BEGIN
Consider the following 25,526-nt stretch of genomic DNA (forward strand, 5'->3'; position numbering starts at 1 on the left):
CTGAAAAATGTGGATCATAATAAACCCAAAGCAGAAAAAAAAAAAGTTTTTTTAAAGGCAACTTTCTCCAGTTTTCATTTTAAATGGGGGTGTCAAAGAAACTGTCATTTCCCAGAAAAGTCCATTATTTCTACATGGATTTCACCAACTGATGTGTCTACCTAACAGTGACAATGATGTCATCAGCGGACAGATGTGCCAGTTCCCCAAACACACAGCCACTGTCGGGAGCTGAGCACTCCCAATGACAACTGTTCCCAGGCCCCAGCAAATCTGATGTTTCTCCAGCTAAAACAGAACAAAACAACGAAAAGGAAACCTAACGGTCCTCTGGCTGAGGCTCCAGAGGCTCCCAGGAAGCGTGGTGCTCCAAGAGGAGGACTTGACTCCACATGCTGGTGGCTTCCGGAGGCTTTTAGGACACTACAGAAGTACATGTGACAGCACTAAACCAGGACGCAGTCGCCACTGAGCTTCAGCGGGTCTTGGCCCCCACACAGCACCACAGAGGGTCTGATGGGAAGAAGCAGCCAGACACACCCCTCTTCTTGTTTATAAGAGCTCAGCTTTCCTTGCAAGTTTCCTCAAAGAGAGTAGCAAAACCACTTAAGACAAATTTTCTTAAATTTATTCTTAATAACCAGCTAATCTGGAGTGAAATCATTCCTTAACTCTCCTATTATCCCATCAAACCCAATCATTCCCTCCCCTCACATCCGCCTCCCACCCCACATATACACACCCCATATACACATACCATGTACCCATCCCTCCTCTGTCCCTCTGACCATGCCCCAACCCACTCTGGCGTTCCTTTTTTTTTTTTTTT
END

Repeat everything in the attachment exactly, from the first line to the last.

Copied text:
Consider the following 25,526-nt stretch of genomic DNA (forward strand, 5'->3'; position numbering starts at 1 on the left):
CTGAAAAATGTGGATCATAATAAACCCAAAGCAGAAAAAAAAAAAGTTTTTTTAAAGGCAACTTTCTCCAGTTTTCATTTTAAATGGGGGTGTCAAAGAAACTGTCATTTCCCAGAAAAGTCCATTATTTCTACATGGATTTCACCAACTGATGTGTCTACCTAACAGTGACAATGATGTCATCAGCGGACAGATGTGCCAGTTCCCCAAACACACAGCCACTGTCGGGAGCTGAGCACTCCCAATGACAACTGTTCCCAGGCCCCAGCAAATCTGATGTTTCTCCAGCTAAAACAGAACAAAACAACGAAAAGGAAACCTAACGGTCCTCTGGCTGAGGCTCCAGAGGCTCCCAGGAAGCGTGGTGCTCCAAGAGGAGGACTTGACTCCACATGCTGGTGGCTTCCGGAGGCTTTTAGGACACTACAGAAGTACATGTGACAGCACTAAACCAGGACGCAGTCGCCACTGAGCTTCAGCGGGTCTTGGCCCCCACACAGCACCACAGAGGGTCTGATGGGAAGAAGCAGCCAGACACACCCCTCTTCTTGTTTATAAGAGCTCAGCTTTCCTTGCAAGTTTCCTCAAAGAGAGTAGCAAAACCACTTAAGACAAATTTTCTTAAATTTATTCTTAATAACCAGCTAATCTGGAGTGAAATCATTCCTTAACTCTCCTATTATCCCATCAAACCCAATCATTCCCTCCCCTCACATCCGCCTCCCACCCCACATATACACACCCCATATACACATACCATGTACCCATCCCTCCTCTGTCCCTCTGACCATGCCCCAACCCACTCTGGCGTTCCTTTTTTTTTTTTTTT